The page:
Karlheinz Stockhausen was a great musical powerhouse last century due to his art, philosophy on life, sense of purpose and influence. The founders of diptyque held him in high esteem and went to all his Paris concerts. The deep and utopian thought processes of the composer on the topic of « world music » demonstrates his vision of an ecumenical humanism, that is to say « that embraces the whole of the inhabited planet. »
The way a musician thinks is complex: uniting several fields of knowledge and linking analysis with foresight. This musician expresses himself as both a musician and a scholar; an intellectual evaluator of changes within his era; an activist imbued with the idea that diversity in the world demonstrates an original unity that humanity has to understand in order to express itself in a new way; a musical prophet whose compositions transcend every quirk and edifies the soul of every human being; finally as an authority in his time whose status compels him to steer humanity in the right direction by involving other musicians. Not an oracle so much but the voice of a human being driven by his vocation as a musician.
Stockhausen initially investigated the impact of the globalisation that had brought traditional cultures in contact with Western culture. The latter corrupts them and causes their extinction. One thing for sure, the arts that have crystallised into a specific form – from a culture, rites, and the use of certain types of instruments – are doomed to destruction.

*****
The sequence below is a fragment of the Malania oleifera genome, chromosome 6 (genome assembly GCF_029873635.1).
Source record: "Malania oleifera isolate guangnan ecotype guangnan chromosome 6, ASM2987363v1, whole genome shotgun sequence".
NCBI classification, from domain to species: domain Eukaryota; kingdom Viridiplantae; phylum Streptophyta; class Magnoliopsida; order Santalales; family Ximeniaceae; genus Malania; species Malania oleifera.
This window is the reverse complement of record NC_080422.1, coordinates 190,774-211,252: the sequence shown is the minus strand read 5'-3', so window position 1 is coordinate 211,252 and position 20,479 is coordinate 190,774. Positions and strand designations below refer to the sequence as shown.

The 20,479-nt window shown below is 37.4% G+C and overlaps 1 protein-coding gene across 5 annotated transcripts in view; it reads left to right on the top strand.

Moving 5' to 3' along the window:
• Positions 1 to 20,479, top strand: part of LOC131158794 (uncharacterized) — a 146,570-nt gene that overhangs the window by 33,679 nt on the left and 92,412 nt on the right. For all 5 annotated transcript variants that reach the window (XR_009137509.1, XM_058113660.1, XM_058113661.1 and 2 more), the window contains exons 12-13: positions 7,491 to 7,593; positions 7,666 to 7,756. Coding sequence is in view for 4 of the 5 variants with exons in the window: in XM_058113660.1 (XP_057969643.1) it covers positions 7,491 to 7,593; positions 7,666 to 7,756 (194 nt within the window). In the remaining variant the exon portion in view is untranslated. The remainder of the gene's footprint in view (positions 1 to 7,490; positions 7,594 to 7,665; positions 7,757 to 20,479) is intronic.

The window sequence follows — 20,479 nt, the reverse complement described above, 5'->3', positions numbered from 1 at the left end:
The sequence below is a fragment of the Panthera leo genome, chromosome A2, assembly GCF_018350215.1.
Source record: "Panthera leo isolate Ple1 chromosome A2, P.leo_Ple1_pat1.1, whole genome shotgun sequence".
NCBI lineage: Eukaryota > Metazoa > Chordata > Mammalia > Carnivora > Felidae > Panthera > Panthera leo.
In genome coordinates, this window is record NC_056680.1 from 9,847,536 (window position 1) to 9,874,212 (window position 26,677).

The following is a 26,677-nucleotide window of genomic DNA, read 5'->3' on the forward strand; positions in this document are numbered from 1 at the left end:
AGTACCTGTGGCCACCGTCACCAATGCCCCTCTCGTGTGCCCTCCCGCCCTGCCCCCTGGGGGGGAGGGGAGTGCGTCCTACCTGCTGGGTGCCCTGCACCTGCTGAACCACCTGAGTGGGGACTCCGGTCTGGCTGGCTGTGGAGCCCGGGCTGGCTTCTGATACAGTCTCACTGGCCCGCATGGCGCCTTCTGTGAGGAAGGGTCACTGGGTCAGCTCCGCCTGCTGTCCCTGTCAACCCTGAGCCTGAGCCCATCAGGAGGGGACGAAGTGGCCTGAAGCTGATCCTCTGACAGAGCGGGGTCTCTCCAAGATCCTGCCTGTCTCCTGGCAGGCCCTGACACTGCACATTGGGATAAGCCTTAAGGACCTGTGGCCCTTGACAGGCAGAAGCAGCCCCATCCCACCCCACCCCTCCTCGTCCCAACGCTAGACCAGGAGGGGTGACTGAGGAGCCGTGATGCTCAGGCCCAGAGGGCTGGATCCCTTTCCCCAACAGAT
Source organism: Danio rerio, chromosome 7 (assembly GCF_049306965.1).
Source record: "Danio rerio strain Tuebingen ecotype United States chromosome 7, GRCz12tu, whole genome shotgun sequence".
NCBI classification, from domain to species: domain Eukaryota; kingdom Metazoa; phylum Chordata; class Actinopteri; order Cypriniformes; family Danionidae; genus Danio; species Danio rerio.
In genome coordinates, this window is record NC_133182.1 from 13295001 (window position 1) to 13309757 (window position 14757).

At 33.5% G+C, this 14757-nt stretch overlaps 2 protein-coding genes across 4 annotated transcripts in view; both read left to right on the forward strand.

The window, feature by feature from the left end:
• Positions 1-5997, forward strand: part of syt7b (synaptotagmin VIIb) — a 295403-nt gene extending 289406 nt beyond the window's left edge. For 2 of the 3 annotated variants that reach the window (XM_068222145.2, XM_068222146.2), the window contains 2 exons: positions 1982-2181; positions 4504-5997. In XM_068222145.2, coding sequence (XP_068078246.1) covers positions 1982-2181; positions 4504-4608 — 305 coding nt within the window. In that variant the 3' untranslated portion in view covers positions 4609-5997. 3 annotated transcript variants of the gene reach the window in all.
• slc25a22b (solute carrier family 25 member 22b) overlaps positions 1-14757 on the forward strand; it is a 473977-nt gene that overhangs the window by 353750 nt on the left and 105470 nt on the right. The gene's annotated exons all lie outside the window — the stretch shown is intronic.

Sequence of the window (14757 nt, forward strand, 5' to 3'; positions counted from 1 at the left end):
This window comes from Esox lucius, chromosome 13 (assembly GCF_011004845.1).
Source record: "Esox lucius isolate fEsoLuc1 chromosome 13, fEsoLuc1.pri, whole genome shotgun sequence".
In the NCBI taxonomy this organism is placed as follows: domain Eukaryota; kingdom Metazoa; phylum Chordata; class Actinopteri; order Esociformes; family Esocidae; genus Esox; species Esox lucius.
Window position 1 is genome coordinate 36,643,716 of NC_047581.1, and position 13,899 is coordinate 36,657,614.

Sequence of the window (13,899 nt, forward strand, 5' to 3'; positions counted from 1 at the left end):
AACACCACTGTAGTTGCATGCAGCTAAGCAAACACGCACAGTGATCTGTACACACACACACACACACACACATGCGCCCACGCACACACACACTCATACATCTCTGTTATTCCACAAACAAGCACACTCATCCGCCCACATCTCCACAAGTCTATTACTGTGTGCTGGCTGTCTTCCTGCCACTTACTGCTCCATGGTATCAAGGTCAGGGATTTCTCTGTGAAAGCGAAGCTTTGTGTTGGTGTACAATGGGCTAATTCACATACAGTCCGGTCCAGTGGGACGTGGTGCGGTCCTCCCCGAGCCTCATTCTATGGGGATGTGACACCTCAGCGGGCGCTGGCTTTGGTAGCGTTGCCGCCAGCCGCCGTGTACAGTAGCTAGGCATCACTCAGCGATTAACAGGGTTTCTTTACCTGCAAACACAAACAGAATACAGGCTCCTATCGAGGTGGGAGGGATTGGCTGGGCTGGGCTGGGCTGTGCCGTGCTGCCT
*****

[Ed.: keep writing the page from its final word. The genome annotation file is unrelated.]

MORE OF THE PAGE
The dissolution process of these cultural idiosyncrasies caused by the globalisation of communication predisposes a kind of global culture: but the latter is like a pond into which all the dying cultures are flowing, leading to uniform music that is hollow and lacking in individuality. However it is rich in energy and has a consciousness that can give rise to new and key forms of art. But there is a condition: the structures of musical composition must be flexible enough to accommodate genuine creativity. Western music is an example of uniformity when it comes to compositional techniques but it triggers a wide variety of musical forms.
Yet this is not quite satisfactory for the composer who goes on to add a spiritual twist to his technical deliberations. All music, even the most isolated and traditional, has the power to move the human spirit. Because every human being has an inner humanity. The vibrations produced by music extend beyond form (sounds, instruments, rhythm, sequences that give a type of music its shape): if a musical form is localised and contextualised, its vibrations become universal. The latter gives everyone the chance to tap into an innate identity that pre-dates historical, geographical and cultural actuality.
[to be continued…]